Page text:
Viva Vittoria installation raises funds for charities supporting domestic abuse victims

Viva Vittoria installation raises funds for charities supporting domestic abuse victims

About 3,500 hand-crocheted and knitted squares will cover piazza Santa Croce.

Tue 31 Oct 2023 10:50 AM

Two years in the making, the American International League of Florence (AILO) is working with Italian women’s defence association Viva Vittoria to raise awareness of domestic violence through a never-before (and likely never-again) installation in piazza Santa Croce. On November 11 and 12, around 3,500 hand-crocheted and knitted squares will cover the entire piazza before being purchased individually by passersby to raise monies for Associazione Artemisia, ACISJF (Associazione Cattolica Internazionale a Servizio della Giovane Firenze) and Nosotras, Florence’s most crucial resources for victims of domestic abuse. 

There’s a frenetic feeling in the air at Viva Vittoria’s Florence branch in via della Rondinella loaned by architect Luigia Saluzzi, where volunteers are sorting out the squares into sets of four, each made by a different individual aged between six and 102. The crocheted quadrilaterals have come from all over the world, many from Iceland, given the nationality of the president of AILO, Bergljót (Begga) Leifsdóttir Mensuali. Others have arrived in the post from Denmark, Germany, Sweden, the UK and US, nearly always with thoughtful letters enclosed. Locals deliver the squares directly to the Viva Vittoria’s headquarters, which has become a social club of sorts with women gathering during the day and after-dinner to accomplish something worthwhile together. “One woman, who had been a victim of stalking, came to see us and went away in tears, thanking the group, saying that it had given her the opportunity to vent and express herself,” explains Begga. Other methods of delivery have been collection boxes at Conad supermarkets in Florence, where women have crocheted on the red anti-violence benches, as well as Campolmi Filati’s store in via Portinari, among other generous supporters. 

Viva Vittoria ph. Marco Badiani
Bergljót (Begga) Leifsdóttir Mensuali, president of AILO; Maria Teresa Medri, former president of AILO; Fiorella, a Viva Vittoria volunteer based in Piedmont; and Luigia Saluzzi, the architect who owns the via della Rondinella premises. Ph. Marco Badiani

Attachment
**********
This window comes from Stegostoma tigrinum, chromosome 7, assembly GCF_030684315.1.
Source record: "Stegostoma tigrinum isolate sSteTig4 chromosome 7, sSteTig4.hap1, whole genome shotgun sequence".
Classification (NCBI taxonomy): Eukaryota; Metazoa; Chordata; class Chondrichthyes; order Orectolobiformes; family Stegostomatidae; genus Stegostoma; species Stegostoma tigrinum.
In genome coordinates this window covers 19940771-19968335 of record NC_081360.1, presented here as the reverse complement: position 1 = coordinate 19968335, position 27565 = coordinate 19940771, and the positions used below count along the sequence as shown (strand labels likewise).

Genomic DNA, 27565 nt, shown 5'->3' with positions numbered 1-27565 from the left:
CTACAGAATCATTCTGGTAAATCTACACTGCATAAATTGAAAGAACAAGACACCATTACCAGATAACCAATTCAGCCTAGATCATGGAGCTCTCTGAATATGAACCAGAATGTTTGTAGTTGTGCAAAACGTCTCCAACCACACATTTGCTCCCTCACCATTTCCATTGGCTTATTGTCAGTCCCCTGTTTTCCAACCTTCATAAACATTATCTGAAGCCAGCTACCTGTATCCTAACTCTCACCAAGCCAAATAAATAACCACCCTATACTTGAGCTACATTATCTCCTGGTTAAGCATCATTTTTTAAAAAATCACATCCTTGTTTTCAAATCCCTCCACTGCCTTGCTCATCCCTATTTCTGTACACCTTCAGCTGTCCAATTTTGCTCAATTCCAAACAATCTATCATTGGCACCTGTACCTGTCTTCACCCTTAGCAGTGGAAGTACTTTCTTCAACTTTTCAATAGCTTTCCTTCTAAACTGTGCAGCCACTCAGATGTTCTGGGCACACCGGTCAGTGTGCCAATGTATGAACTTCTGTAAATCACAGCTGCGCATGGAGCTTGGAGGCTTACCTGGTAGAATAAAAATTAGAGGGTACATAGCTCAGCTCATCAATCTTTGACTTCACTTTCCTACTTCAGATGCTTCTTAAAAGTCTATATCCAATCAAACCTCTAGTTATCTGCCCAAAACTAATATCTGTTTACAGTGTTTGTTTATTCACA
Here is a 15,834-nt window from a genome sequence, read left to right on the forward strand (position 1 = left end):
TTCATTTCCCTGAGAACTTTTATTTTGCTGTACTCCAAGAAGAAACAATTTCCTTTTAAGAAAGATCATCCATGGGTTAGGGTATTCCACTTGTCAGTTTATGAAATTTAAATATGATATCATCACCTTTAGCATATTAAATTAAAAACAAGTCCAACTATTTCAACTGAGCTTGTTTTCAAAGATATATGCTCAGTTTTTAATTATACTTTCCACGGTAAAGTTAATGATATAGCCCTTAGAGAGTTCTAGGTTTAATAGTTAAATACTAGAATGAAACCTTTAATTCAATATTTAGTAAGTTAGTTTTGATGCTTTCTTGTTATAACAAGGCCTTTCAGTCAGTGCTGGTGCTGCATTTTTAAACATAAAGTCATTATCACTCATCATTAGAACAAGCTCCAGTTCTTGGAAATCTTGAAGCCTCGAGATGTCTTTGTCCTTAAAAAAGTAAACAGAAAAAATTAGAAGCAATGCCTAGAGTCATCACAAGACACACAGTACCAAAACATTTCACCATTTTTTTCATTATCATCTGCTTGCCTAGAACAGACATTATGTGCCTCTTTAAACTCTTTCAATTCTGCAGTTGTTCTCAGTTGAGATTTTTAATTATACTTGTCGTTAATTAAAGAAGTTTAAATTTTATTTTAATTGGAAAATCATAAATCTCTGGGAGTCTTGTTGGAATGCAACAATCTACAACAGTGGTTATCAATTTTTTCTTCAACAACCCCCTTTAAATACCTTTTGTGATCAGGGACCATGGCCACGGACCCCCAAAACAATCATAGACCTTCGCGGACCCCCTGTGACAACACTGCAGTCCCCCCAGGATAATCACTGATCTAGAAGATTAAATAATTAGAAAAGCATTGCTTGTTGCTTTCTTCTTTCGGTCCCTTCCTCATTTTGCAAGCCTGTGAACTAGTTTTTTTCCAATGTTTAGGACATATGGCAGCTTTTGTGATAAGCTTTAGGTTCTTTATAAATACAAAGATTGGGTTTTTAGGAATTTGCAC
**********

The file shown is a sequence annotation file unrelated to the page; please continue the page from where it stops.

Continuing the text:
As a non-profit organization, AILO assumed the onerous responsibility of requesting permission to use the piazza from the city council, gaining the support of city councillors Sara Funaro and Federica Giuliani. They received the backing of the City of Florence, the Città Metropolitana di Firenze and the Regione Toscana on March 8, 2023, but “we had already been working for a year on making these squares!”

“It has been interesting and fun to see how the word has spread, even to people under neighbouring ombrelloni on the beach who started to crochet squares too,” comments Maria Teresa Medri, former president of AILO. “This isn’t an event that can be repeated; it’s a one-off. Viva Vittoria is something that is done just the once in every city. This year it also took place in Darmstadt, in Germany.”

While this has been mostly a project by women, for women, men have been championing the cause too, including the treasurer of AILO, who wanted to contribute so much that he actually learned how to crochet.

“There’s no distinction between religion or race, or any politics involved. We’ve accepted all the squares we’ve received, regardless of design or who made them. This is an inclusive project,” explains Begga.    

Viva Vittoria ph. Marco Badiani

At 5am on November 11, the volunteers will gather in piazza Santa Croce to lay the squares on the pietra serena slabs. “With a minimum donation of 20 euro, you can choose the square you’d like to take home in a Viva Vittoria bag with a pin and a leaflet.”

Our hearts are warmed as we listen to the ladies enthuse about the Viva Vittoria project and its broader social purpose. Don’t miss this one-time-only event on November 11 and 12, the culmination of two years’ volunteering by AILO, and give generously. 

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